Despite the popular sentiment that women have nearly closed the gender gap in the workplace, men continue to get the vast majority of high-paying jobs, new research shows.
The study from the Center for Research on Gender in the Professions at the University of California, San Diego found that while recent high-profile stories in Slate and the New York Times have helped popularize the theory that the role of men in the workplace is declining, women continue to lag behind in securing top-level positions.
The research shows that women are well-represented, at times even overrepresented, in low-paying service jobs, such as those in the retail and hospitality industries, but men still secure the highest paid and most highly regarded careers.
Researchers specifically examined professions of law, medicine and science and engineering because not only are they some of the best-paid occupations in the service economy, but they are also historically male-dominated fields where women have made tremendous gains in education.
Mary Blair-Loy, the study's lead author and founding director of the Center for Research on Gender in the Professions said researchers found that women are under represented in all three professions.
“They are rarest in the most powerful sectors and at the highest levels," Blair-Loy and her co-authors wrote in the research.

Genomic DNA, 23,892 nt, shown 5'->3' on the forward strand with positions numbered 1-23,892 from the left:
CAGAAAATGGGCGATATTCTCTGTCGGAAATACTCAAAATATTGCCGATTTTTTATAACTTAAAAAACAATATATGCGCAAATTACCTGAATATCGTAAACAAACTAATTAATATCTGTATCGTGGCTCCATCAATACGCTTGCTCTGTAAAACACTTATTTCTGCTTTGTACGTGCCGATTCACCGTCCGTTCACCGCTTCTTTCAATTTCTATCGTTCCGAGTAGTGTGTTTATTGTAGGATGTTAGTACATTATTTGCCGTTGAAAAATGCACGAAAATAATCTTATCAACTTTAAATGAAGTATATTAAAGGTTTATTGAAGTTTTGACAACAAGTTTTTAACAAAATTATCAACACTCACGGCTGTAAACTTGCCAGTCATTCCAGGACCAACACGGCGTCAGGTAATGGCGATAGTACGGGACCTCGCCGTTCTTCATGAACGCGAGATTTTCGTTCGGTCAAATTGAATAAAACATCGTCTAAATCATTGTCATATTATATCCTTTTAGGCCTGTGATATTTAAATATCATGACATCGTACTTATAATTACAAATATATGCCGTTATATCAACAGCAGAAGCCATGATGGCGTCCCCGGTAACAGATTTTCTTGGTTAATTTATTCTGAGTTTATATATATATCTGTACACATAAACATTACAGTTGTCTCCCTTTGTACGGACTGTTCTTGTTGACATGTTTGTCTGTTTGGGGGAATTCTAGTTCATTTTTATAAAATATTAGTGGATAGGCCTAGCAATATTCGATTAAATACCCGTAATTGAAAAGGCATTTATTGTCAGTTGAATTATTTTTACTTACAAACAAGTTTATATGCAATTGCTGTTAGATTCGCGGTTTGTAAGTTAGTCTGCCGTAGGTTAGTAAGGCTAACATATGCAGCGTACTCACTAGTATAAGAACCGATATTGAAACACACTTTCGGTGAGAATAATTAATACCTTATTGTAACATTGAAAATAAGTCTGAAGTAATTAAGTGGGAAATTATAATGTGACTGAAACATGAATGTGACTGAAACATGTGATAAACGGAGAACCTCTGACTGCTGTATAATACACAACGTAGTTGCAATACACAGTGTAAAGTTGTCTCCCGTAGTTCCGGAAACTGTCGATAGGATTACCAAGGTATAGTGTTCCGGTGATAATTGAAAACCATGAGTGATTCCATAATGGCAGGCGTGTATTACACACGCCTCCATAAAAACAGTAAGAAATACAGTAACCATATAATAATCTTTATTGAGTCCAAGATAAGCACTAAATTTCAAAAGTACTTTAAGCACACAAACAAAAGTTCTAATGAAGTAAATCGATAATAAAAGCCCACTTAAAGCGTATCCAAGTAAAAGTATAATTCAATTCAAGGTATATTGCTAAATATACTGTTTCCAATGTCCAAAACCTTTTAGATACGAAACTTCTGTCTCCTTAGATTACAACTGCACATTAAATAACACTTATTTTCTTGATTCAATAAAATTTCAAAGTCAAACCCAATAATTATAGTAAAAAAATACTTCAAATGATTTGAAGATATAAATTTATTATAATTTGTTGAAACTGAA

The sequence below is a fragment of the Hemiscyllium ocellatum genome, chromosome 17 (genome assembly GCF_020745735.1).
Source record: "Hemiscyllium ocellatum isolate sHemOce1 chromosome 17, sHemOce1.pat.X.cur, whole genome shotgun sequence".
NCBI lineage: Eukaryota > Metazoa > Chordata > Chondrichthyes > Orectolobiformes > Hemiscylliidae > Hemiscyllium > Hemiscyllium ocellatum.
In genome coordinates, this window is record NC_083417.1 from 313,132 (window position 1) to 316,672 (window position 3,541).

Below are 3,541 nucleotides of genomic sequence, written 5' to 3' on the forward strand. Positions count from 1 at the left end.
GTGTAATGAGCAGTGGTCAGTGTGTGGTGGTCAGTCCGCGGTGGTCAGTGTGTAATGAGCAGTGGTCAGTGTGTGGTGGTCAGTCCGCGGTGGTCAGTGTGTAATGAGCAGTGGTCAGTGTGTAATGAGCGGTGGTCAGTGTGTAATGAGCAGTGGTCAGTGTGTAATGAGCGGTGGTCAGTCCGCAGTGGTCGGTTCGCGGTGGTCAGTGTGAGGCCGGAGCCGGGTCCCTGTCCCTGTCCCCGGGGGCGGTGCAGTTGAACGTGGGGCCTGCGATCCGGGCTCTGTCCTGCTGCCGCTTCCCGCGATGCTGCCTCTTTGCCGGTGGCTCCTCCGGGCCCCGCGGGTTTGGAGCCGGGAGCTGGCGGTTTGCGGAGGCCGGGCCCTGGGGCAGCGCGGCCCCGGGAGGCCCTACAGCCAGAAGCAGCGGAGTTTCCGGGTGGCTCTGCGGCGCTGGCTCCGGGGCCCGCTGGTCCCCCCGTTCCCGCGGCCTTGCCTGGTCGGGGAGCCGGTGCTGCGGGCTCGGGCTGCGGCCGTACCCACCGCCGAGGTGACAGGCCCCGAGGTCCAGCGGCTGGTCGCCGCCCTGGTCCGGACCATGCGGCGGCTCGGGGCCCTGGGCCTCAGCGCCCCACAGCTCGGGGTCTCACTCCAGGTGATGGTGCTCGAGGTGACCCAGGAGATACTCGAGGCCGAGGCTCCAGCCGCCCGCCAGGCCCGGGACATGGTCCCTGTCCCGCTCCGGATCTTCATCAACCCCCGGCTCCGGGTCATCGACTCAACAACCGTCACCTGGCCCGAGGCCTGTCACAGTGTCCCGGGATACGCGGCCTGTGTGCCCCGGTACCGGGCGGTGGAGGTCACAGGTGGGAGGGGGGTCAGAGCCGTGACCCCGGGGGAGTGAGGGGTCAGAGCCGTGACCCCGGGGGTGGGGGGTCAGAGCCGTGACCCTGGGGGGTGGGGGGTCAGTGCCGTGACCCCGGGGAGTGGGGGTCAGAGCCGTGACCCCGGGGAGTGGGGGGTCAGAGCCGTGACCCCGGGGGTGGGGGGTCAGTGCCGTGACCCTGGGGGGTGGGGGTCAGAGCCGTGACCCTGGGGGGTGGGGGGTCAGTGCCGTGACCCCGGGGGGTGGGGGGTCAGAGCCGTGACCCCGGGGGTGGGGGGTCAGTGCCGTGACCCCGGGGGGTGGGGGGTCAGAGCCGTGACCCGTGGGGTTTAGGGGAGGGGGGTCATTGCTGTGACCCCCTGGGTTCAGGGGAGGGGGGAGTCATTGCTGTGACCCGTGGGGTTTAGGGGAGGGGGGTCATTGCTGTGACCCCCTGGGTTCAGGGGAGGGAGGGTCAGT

The study discovered that women make up only 21 percent of scientists and engineers, while in the medical profession, women are only 34 percent of physicians, but 91 percent of registered nurses. The research found that in law firms, women make up 45 percent of associates, but only 15 percent of equity partners.
A significant gender pay gap continues to exist as well, with research showing that women working full-time earn only 81 percent of what men do.
"The momentum of movement toward income equality gained in the 1970s and 1980s has largely stagnated since the mid-1990s," the study's authors wrote.
The researchers also discovered that that the number of women earning advanced degrees that qualify them for these high-level professions in the first place have slightly declined since the mid-2000s.
"There are a series of interlocking factors that include workplace cultures that privilege men and cognitive biases that shape what we notice and remember about male and female workers," Blair-Loy said. "Even the most well-intentioned people among us default to cultural stereotypes — that men are more likely to be competent and professional, while women are more likely to be warm and nurturing — that undermine our efforts to reward talent alone."
Blair-Loy said the study's results prove that in order to solve these issues, policymakers need to not only see through the myth that women are doing better than men, but also recognize the structural barriers that continue to disadvantage and discourage.
"We need to make legal and organizational changes," Blair-Loy said.
She suggested changes that include everything from better access to child care and greater acceptance of flexible work schedules to more transparent hiring, evaluation and promotion procedures.
The study, "The Persistence of Male Power and Prestige in the Professions," was co-authored by UC San Diego's Laura Pecenco and Erin Cech of Rice University.